Xenophobia, A disgrace on the African continent

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Xenophobia, A disgrace on the African continent

The attack on foreign nationals, actually members of other African countries in South Africa has widely shown the failure of leadership on the continent. Xenophobia is said to be hatred towards foreigners due to fear of sharing national cake, but the most unfortunate aspect of the issue is Africans hating Africans, a rare situation among the west.

Africa, a continent that suffered for many decades due to the absolute evil from the colonial Master and still faces neocolonialism is a continent expected to love and adore every member of its race but instead Africa is painting a perfect picture portraying absolute vile and hatred. There’s a saying that goes like dress how you want to be addressed, our actions are telling the world that we still leave in the stone age and are yet to be civilized.

The disappointment of the whole situation was when the south African high commissioner to Ghana Lulu Xingwana was of the view that African leaders must provide jobs for their people to prevent them from living for South Africa in search of greener pastures, the statement on it own is not the problem but the contest in which it has been used is what has left Africa at large trying to save a face.

Former president of Ghana, John Mahama once said that the youth of South Africa today are not aware of their history, it’s so simple, South Africa went through Apartheid system for so long that the whole of Africa needed to stand up to colonial bullies to save an African nation hence nobody expects them to behave in this unfortunate manner. And as if that is not a pressing matter, Boko Haram, a terrorist group in Nigeria are said not to be happy with the incident in Nigeria and promised to pay them a visit meanwhile a student union in Nigeria gave all South Africans a maximum of seven days to leave the country while properties are already being destroyed in the process.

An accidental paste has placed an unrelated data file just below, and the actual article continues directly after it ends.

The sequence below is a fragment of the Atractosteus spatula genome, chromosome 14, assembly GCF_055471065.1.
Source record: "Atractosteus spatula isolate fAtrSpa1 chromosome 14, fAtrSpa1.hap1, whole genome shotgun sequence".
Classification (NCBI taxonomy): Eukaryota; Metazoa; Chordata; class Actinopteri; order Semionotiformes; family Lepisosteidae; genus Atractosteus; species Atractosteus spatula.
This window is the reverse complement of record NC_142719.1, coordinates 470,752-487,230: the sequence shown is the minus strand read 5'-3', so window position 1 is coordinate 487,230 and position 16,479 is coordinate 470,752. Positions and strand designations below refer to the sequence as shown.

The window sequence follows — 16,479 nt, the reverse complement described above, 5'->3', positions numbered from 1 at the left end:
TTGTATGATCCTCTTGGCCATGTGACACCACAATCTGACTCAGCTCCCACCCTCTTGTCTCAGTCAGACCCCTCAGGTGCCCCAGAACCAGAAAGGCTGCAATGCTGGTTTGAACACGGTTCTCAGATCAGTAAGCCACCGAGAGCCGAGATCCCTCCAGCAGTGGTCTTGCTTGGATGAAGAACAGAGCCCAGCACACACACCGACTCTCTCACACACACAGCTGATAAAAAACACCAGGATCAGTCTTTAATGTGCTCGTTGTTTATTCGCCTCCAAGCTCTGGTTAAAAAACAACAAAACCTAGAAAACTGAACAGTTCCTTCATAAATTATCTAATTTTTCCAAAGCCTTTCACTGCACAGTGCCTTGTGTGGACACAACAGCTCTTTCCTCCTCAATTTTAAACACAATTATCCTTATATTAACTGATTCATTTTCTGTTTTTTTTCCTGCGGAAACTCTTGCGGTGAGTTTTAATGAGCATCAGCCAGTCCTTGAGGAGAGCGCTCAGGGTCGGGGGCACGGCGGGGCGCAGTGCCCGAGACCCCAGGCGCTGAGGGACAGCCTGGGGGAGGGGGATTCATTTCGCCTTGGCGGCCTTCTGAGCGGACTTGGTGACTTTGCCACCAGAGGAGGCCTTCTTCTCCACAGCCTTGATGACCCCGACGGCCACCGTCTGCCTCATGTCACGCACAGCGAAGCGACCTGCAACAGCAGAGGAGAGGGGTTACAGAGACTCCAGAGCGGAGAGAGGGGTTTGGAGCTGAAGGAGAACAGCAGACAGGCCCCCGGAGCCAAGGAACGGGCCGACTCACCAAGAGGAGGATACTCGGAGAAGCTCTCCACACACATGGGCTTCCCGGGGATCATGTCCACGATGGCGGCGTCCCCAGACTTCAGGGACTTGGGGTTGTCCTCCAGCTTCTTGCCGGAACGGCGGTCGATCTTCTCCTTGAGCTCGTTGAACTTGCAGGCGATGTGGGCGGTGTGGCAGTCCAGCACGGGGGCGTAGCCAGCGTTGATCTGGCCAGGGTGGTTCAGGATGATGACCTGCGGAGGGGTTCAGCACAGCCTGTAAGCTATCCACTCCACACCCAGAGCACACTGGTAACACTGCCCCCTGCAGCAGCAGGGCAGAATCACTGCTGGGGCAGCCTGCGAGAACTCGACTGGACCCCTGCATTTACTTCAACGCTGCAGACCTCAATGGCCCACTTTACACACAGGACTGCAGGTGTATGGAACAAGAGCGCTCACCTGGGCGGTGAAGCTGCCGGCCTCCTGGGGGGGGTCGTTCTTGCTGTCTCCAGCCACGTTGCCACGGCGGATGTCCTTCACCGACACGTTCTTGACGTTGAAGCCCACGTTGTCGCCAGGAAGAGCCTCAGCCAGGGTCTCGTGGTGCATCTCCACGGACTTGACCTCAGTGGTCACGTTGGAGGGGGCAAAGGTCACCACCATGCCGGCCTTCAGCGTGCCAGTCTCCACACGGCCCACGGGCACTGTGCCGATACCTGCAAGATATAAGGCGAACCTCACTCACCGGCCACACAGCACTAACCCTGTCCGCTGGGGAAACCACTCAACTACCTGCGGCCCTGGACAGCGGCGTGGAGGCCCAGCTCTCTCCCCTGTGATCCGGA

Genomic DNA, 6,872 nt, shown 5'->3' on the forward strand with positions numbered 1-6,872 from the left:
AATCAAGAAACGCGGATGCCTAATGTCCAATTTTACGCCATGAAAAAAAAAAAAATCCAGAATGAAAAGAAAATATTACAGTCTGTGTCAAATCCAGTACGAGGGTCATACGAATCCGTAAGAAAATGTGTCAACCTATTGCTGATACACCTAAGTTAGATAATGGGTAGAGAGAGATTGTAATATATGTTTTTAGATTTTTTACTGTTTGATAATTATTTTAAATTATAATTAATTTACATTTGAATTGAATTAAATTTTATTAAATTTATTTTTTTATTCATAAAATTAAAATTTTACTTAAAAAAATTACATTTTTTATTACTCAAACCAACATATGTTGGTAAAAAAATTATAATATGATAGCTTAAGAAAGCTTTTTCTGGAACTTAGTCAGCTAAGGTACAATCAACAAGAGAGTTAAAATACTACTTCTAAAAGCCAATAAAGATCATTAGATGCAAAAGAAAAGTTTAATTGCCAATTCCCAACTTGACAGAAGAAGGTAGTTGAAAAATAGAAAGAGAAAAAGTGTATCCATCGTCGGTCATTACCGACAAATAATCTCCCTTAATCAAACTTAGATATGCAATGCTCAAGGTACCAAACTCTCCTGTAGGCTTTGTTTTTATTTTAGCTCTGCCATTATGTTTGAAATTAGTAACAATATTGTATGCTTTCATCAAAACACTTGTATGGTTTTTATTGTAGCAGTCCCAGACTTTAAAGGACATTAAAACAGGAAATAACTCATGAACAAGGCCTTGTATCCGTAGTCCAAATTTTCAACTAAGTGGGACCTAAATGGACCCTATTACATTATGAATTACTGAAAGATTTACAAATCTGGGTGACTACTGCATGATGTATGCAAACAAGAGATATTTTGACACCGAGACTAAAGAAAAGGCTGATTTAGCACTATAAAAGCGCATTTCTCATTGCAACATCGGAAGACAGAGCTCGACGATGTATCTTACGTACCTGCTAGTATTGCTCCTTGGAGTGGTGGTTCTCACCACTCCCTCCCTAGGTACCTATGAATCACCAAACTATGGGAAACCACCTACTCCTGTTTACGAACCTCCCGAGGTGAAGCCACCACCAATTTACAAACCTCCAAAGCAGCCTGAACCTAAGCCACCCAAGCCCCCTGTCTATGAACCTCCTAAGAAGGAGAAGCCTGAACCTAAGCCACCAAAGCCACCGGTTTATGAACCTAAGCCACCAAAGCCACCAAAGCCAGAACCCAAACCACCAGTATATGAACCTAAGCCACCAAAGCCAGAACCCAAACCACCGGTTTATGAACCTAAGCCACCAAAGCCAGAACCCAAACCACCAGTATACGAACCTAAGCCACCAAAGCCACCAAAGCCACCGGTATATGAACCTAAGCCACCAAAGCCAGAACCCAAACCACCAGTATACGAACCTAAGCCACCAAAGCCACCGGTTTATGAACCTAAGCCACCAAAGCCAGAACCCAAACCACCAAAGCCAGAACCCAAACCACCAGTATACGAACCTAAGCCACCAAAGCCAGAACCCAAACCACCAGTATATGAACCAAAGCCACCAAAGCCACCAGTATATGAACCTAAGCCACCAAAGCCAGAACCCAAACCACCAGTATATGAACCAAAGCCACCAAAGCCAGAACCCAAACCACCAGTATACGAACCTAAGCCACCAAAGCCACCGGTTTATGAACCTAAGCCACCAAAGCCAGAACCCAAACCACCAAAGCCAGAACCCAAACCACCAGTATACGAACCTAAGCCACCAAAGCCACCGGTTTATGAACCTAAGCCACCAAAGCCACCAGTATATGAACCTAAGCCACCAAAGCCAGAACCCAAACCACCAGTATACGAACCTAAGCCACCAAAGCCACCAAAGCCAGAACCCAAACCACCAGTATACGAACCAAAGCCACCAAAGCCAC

Many are of the view that, the current South African youths believe in gang violence and history has it that weapons used during the apartheid system have been kept by individuals leading to the motivation in setting up gangs. A little bit of xenophobia history,

Prior to 1994, immigrants from elsewhere faced discrimination and even violence in South Africa. After majority rule in 1994, contrary to expectations, the incidence of xenophobia increased. Between 2000 to 2008, at least 67 people died in what were identified as xenophobic attacks. In May 2008, a series of attacks left 62 people dead and some were South African citizens too.

The attacks were motivated by xenophobia. In 2015, another nationwide spike in xenophobic attacks against immigrants in general prompted a number of foreign governments to begin repatriating their citizens. A research conducted in 2018 showed that 62% of South Africans viewed immigrants as a burden on society by taking jobs and social benefits and that 61% of South Africans thought that immigrants were more responsible for crime than other groups.

If xenophobia is not given strong control measures, it would become a culture in South Africa, meanwhile the malady is already a disgrace across the continent.

 

By Festus Mawuli.

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